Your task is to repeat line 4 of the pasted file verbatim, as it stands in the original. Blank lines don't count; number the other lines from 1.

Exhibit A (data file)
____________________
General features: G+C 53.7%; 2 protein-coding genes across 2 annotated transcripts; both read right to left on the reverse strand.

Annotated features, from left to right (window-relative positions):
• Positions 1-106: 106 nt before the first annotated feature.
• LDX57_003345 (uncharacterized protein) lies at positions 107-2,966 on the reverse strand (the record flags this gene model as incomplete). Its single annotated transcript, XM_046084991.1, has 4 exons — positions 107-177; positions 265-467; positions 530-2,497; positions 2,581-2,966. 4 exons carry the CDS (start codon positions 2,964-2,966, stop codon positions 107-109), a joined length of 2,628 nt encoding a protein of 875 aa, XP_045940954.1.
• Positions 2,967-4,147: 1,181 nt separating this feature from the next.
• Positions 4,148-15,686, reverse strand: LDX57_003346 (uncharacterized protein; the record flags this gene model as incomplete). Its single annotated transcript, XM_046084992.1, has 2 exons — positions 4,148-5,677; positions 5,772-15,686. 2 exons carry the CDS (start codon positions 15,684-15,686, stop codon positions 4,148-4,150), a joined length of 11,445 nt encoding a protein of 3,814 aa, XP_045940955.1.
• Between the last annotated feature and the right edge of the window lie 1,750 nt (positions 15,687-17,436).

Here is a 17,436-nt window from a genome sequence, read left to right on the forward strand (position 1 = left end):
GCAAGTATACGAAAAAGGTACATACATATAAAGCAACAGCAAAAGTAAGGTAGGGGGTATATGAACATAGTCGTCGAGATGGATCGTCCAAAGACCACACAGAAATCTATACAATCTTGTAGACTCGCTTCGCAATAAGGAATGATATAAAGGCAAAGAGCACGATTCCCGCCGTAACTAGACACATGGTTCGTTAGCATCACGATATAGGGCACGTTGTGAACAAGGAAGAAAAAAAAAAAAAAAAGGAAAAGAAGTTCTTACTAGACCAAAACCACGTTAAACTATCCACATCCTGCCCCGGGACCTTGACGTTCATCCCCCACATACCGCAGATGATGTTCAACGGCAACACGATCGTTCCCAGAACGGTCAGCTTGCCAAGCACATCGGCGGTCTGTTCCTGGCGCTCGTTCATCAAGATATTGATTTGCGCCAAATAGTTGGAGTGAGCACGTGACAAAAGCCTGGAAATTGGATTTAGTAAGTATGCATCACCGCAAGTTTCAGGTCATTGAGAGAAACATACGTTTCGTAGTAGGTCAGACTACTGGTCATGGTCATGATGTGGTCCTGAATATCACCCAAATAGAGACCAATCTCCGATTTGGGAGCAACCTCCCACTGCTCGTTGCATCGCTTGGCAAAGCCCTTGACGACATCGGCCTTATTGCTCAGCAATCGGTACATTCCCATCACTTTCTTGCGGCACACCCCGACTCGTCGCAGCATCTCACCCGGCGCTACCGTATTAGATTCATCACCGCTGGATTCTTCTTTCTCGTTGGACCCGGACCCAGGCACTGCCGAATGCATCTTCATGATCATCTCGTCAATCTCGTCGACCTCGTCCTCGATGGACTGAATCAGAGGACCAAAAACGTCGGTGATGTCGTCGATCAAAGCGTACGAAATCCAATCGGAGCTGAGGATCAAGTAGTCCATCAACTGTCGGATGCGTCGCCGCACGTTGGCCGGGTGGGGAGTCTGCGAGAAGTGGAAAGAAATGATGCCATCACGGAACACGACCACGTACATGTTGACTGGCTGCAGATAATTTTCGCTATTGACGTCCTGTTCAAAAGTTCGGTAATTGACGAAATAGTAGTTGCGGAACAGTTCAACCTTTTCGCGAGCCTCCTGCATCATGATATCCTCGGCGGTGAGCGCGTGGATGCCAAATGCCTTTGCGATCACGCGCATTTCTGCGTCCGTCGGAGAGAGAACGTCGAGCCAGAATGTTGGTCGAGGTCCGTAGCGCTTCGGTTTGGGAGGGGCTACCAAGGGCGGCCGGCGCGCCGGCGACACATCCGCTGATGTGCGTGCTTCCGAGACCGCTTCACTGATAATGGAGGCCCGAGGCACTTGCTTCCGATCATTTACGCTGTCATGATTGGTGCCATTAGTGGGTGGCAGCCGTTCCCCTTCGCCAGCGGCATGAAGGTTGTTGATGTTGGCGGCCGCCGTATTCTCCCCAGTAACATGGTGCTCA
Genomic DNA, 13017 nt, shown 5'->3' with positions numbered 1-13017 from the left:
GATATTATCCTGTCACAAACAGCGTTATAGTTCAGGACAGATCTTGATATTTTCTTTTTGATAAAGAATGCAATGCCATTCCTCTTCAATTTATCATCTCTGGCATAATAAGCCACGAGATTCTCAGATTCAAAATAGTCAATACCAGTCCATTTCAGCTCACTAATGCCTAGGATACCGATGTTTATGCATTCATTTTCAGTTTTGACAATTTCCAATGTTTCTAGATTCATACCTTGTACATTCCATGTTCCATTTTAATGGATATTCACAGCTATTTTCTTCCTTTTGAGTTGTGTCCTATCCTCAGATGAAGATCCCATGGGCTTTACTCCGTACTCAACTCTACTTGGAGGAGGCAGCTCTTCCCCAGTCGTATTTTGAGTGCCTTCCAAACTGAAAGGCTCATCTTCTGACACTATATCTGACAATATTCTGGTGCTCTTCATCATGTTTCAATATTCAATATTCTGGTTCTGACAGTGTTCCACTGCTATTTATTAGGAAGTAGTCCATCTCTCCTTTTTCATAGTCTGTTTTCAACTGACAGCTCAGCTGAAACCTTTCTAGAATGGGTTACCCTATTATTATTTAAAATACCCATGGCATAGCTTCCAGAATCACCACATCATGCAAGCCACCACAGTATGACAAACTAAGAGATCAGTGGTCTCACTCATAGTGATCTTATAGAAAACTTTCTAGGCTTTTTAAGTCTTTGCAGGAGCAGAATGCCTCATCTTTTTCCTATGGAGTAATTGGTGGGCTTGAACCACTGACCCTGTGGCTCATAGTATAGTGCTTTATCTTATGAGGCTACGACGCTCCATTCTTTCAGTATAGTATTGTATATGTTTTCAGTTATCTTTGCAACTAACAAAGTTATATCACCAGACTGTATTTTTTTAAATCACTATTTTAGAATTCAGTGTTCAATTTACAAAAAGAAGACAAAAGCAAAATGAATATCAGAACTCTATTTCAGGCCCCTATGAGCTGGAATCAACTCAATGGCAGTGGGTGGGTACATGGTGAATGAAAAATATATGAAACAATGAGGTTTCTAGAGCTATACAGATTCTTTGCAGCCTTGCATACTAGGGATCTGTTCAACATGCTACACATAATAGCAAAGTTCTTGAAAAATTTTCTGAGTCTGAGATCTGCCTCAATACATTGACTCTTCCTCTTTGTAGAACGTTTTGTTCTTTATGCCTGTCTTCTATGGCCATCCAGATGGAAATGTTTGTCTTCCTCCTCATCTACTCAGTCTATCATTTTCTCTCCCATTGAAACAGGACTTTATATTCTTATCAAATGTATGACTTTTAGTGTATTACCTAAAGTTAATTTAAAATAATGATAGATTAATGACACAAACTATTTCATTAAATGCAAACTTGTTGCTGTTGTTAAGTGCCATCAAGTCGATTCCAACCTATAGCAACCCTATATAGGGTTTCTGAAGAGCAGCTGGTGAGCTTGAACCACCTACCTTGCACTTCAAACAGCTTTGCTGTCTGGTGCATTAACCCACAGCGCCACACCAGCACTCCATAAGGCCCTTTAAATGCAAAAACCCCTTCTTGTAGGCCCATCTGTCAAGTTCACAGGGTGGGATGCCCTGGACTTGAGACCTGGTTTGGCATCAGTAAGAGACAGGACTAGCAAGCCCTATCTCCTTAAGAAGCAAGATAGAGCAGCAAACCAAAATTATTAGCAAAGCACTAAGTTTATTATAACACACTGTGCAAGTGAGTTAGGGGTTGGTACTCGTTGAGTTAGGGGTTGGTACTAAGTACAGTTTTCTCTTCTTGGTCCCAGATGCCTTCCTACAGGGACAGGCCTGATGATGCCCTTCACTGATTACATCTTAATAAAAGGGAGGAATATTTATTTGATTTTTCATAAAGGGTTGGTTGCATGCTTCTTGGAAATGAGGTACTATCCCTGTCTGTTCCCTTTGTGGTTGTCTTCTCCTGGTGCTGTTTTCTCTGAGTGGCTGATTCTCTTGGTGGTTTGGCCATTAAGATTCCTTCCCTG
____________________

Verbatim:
• LDX57_003345 (uncharacterized protein) lies at positions 107-2,966 on the reverse strand (the record flags this gene model as incomplete). Its single annotated transcript, XM_046084991.1, has 4 exons — positions 107-177; positions 265-467; positions 530-2,497; positions 2,581-2,966. 4 exons carry the CDS (start codon positions 2,964-2,966, stop codon positions 107-109), a joined length of 2,628 nt encoding a protein of 875 aa, XP_045940954.1.